Brown shows signs of changing style, tone of U.K. policy

Prime Minister Gordon Brown on Monday had his first meeting with U.S. President George Bush at Camp David.

Early indications are that Brown intends to change the style and tone of U.K. foreign policy. This raises questions about the impact on the substance of London’s policies on key issues.

The distinctive features of Brown’s approach to foreign policy, especially when contrasted with that of his predecessor, Tony Blair, are already becoming clear:

Tighter focus. Brown intends to spend less of his time engaged in international affairs than did Blair. His supporters believe that there is an inevitable opportunity cost involved in sacrificing prime ministerial influence over key domestic matters. He intends to concentrate on a comparatively small number of crucial issues but be less involved elsewhere:

To reinforce this, Brown chose David Miliband, the 42-year-old former environment secretary and rising star within the Labour Party, as his foreign secretary.

He also appointed Douglas Alexander, one of his closest political allies and again atypically young, to serve as international development minister, heading a department that grew in budget and stature while Brown was finance minister, and one that is likely to increase its status further.

‘Institutional’ approach. Brown intends to put less emphasis on the personal aspect of diplomacy, and more on the institutional dimension. Blair was perceived to have chosen close relations with certain allies — not only Bush but, in his earlier period, Russian President Vladimir Putin and later Spanish Prime Minister Jose Marie Aznar and Italian Prime Minister Silvio Berlusconi. This proved highly discomforting within the Labour Party, since the former prime minister:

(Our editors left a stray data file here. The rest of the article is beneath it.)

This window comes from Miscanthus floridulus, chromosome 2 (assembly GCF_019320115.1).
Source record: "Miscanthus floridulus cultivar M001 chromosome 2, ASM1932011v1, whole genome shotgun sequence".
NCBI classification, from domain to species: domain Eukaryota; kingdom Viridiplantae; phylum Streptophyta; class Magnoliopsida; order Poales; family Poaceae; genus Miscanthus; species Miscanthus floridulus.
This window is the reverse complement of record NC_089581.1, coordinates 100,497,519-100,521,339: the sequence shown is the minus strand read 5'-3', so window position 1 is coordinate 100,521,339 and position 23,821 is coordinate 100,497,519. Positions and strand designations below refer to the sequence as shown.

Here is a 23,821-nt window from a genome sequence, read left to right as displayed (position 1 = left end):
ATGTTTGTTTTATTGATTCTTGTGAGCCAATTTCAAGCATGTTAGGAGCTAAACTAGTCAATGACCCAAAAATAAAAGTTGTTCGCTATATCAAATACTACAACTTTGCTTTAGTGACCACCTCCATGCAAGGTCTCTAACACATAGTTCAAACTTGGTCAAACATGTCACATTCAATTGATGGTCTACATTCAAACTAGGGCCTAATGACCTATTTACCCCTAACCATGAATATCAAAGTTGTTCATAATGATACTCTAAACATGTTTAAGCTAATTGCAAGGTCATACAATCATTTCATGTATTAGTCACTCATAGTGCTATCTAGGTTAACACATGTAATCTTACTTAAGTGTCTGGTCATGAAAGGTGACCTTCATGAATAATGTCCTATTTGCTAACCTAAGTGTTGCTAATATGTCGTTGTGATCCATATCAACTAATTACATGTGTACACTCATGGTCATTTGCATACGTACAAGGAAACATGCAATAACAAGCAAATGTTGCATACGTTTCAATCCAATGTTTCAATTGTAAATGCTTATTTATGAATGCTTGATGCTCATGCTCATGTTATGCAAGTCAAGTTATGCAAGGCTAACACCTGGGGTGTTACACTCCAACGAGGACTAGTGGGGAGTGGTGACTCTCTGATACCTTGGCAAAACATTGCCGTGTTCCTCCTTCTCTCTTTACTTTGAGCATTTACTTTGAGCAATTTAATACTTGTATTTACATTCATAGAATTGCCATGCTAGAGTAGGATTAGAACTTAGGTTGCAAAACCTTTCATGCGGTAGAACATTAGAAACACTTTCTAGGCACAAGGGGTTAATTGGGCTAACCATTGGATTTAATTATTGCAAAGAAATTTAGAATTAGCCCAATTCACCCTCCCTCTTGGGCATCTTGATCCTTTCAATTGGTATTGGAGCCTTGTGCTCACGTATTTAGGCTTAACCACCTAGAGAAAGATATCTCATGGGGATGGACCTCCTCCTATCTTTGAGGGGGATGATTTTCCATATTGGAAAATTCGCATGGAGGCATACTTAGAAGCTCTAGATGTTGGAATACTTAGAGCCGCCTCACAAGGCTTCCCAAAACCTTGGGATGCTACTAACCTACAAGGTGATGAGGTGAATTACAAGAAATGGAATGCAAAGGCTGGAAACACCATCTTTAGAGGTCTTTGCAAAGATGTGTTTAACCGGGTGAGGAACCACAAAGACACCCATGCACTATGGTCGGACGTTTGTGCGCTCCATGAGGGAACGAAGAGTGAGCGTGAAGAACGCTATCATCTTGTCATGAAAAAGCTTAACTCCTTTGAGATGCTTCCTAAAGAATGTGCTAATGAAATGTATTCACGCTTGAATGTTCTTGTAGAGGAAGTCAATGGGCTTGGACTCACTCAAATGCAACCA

•made his choice of allies from among the center-right; and

•behaved in a way that suggested foreign policy was driven by personal networks rather than national concerns.

Brown has sought to restore more formality to the operations of domestic political decision-making, and will seek to do the same in foreign affairs.

Subtle rebalancing. Brown plainly intends to effect a modest recasting of the content of foreign policy. The extent to which he can do this is limited, since the broader architecture of the United Kingdom’s place in the world has largely been set for him. Moreover, the difficulties he inherited (in Iraq, Afghanistan and Iran) are extremely hard for him to renounce even if he were so inclined (which largely he is not).
What he can do, at the margins, is press for a greater role for international economic cooperation in the construction of foreign policy (especially in developing nations) and attempt to retune U.K. foreign policy institutions to concentrate with more vigor on countries such as China and India.

Issues

Within these parameters are specific questions that Brown has to address:

Anglo-U.S. alliance. The initial weeks of Brown’s tenure implied a desire to place some distance between Downing Street and the Bush administration:

This was partly the result of appointing the then-Sir Mark (now Lord) Malloch-Brown, a former U.N. deputy secretary-general under Kofi Annan, to act as a senior foreign minister. Malloch-Brown had been a highly public and scathing critic of neo-conservatism.
The sense was compounded by a speech made by Douglas Alexander in Washington, interpreted as urging the United States to conduct its foreign policies through the State Department and not the Pentagon.